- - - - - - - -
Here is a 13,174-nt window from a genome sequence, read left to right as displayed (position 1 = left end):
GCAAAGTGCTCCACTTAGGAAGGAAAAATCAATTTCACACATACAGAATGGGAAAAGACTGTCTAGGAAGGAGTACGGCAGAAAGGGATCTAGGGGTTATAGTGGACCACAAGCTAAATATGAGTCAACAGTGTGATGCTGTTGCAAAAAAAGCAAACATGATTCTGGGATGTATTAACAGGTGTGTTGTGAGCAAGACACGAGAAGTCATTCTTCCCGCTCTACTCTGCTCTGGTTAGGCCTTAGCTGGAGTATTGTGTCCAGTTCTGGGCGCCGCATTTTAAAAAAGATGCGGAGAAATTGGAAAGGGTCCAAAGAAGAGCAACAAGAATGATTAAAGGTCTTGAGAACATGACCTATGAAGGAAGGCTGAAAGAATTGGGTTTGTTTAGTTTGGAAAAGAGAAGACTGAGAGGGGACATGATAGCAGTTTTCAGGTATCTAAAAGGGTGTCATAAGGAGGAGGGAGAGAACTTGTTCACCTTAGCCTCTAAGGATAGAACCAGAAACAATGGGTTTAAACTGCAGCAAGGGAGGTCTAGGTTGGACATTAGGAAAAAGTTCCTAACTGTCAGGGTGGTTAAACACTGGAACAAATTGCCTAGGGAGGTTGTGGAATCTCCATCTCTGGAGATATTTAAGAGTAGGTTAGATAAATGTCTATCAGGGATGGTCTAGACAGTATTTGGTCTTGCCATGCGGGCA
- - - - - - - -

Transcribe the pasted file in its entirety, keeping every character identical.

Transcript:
Here is a 13,174-nt window from a genome sequence, read left to right as displayed (position 1 = left end):
GCAAAGTGCTCCACTTAGGAAGGAAAAATCAATTTCACACATACAGAATGGGAAAAGACTGTCTAGGAAGGAGTACGGCAGAAAGGGATCTAGGGGTTATAGTGGACCACAAGCTAAATATGAGTCAACAGTGTGATGCTGTTGCAAAAAAAGCAAACATGATTCTGGGATGTATTAACAGGTGTGTTGTGAGCAAGACACGAGAAGTCATTCTTCCCGCTCTACTCTGCTCTGGTTAGGCCTTAGCTGGAGTATTGTGTCCAGTTCTGGGCGCCGCATTTTAAAAAAGATGCGGAGAAATTGGAAAGGGTCCAAAGAAGAGCAACAAGAATGATTAAAGGTCTTGAGAACATGACCTATGAAGGAAGGCTGAAAGAATTGGGTTTGTTTAGTTTGGAAAAGAGAAGACTGAGAGGGGACATGATAGCAGTTTTCAGGTATCTAAAAGGGTGTCATAAGGAGGAGGGAGAGAACTTGTTCACCTTAGCCTCTAAGGATAGAACCAGAAACAATGGGTTTAAACTGCAGCAAGGGAGGTCTAGGTTGGACATTAGGAAAAAGTTCCTAACTGTCAGGGTGGTTAAACACTGGAACAAATTGCCTAGGGAGGTTGTGGAATCTCCATCTCTGGAGATATTTAAGAGTAGGTTAGATAAATGTCTATCAGGGATGGTCTAGACAGTATTTGGTCTTGCCATGCGGGCA